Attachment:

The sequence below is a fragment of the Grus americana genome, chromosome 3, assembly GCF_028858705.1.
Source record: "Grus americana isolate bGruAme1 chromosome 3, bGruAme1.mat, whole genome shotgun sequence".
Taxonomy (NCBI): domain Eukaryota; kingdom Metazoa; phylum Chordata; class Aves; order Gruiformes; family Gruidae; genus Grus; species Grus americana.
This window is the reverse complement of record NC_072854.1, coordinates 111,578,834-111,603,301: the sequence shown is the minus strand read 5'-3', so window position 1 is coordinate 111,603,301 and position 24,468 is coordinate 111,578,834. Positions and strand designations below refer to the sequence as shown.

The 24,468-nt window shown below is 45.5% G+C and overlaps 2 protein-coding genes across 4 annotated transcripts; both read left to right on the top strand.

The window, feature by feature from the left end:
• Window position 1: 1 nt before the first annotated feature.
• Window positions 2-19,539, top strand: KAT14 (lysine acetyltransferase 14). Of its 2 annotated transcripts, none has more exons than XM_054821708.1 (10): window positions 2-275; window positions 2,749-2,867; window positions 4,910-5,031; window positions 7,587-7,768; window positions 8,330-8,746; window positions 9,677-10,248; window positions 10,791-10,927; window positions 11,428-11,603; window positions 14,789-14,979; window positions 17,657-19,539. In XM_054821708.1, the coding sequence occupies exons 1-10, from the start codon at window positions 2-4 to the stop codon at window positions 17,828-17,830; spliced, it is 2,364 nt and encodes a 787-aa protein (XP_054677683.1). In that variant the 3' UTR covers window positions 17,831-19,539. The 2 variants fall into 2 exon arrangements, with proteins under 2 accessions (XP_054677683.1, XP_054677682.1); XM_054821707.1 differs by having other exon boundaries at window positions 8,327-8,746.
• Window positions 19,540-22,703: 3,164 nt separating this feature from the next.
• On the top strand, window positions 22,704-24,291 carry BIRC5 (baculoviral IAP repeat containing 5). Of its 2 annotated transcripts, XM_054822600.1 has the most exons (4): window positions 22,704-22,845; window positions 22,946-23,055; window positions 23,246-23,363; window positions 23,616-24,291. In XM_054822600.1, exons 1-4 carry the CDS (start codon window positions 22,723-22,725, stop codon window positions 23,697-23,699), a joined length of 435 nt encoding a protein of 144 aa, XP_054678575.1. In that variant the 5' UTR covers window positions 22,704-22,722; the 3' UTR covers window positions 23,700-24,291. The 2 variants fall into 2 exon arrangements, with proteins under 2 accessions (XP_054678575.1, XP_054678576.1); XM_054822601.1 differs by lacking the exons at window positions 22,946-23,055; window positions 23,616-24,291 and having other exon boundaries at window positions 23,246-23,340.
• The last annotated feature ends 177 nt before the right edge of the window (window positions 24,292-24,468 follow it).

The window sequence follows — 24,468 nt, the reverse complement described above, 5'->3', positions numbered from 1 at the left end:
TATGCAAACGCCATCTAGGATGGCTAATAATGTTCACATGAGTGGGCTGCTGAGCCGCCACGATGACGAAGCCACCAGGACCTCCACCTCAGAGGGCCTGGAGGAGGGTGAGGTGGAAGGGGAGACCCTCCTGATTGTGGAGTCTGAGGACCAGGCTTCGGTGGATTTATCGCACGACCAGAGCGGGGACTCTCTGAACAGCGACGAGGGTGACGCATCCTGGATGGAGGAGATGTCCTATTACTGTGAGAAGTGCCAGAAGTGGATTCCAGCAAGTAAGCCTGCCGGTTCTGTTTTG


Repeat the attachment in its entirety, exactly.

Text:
The sequence below is a fragment of the Grus americana genome, chromosome 3, assembly GCF_028858705.1.
Source record: "Grus americana isolate bGruAme1 chromosome 3, bGruAme1.mat, whole genome shotgun sequence".
Taxonomy (NCBI): domain Eukaryota; kingdom Metazoa; phylum Chordata; class Aves; order Gruiformes; family Gruidae; genus Grus; species Grus americana.
This window is the reverse complement of record NC_072854.1, coordinates 111,578,834-111,603,301: the sequence shown is the minus strand read 5'-3', so window position 1 is coordinate 111,603,301 and position 24,468 is coordinate 111,578,834. Positions and strand designations below refer to the sequence as shown.

The 24,468-nt window shown below is 45.5% G+C and overlaps 2 protein-coding genes across 4 annotated transcripts; both read left to right on the top strand.

The window, feature by feature from the left end:
• Window position 1: 1 nt before the first annotated feature.
• Window positions 2-19,539, top strand: KAT14 (lysine acetyltransferase 14). Of its 2 annotated transcripts, none has more exons than XM_054821708.1 (10): window positions 2-275; window positions 2,749-2,867; window positions 4,910-5,031; window positions 7,587-7,768; window positions 8,330-8,746; window positions 9,677-10,248; window positions 10,791-10,927; window positions 11,428-11,603; window positions 14,789-14,979; window positions 17,657-19,539. In XM_054821708.1, the coding sequence occupies exons 1-10, from the start codon at window positions 2-4 to the stop codon at window positions 17,828-17,830; spliced, it is 2,364 nt and encodes a 787-aa protein (XP_054677683.1). In that variant the 3' UTR covers window positions 17,831-19,539. The 2 variants fall into 2 exon arrangements, with proteins under 2 accessions (XP_054677683.1, XP_054677682.1); XM_054821707.1 differs by having other exon boundaries at window positions 8,327-8,746.
• Window positions 19,540-22,703: 3,164 nt separating this feature from the next.
• On the top strand, window positions 22,704-24,291 carry BIRC5 (baculoviral IAP repeat containing 5). Of its 2 annotated transcripts, XM_054822600.1 has the most exons (4): window positions 22,704-22,845; window positions 22,946-23,055; window positions 23,246-23,363; window positions 23,616-24,291. In XM_054822600.1, exons 1-4 carry the CDS (start codon window positions 22,723-22,725, stop codon window positions 23,697-23,699), a joined length of 435 nt encoding a protein of 144 aa, XP_054678575.1. In that variant the 5' UTR covers window positions 22,704-22,722; the 3' UTR covers window positions 23,700-24,291. The 2 variants fall into 2 exon arrangements, with proteins under 2 accessions (XP_054678575.1, XP_054678576.1); XM_054822601.1 differs by lacking the exons at window positions 22,946-23,055; window positions 23,616-24,291 and having other exon boundaries at window positions 23,246-23,340.
• The last annotated feature ends 177 nt before the right edge of the window (window positions 24,292-24,468 follow it).

The window sequence follows — 24,468 nt, the reverse complement described above, 5'->3', positions numbered from 1 at the left end:
TATGCAAACGCCATCTAGGATGGCTAATAATGTTCACATGAGTGGGCTGCTGAGCCGCCACGATGACGAAGCCACCAGGACCTCCACCTCAGAGGGCCTGGAGGAGGGTGAGGTGGAAGGGGAGACCCTCCTGATTGTGGAGTCTGAGGACCAGGCTTCGGTGGATTTATCGCACGACCAGAGCGGGGACTCTCTGAACAGCGACGAGGGTGACGCATCCTGGATGGAGGAGATGTCCTATTACTGTGAGAAGTGCCAGAAGTGGATTCCAGCAAGTAAGCCTGCCGGTTCTGTTTTG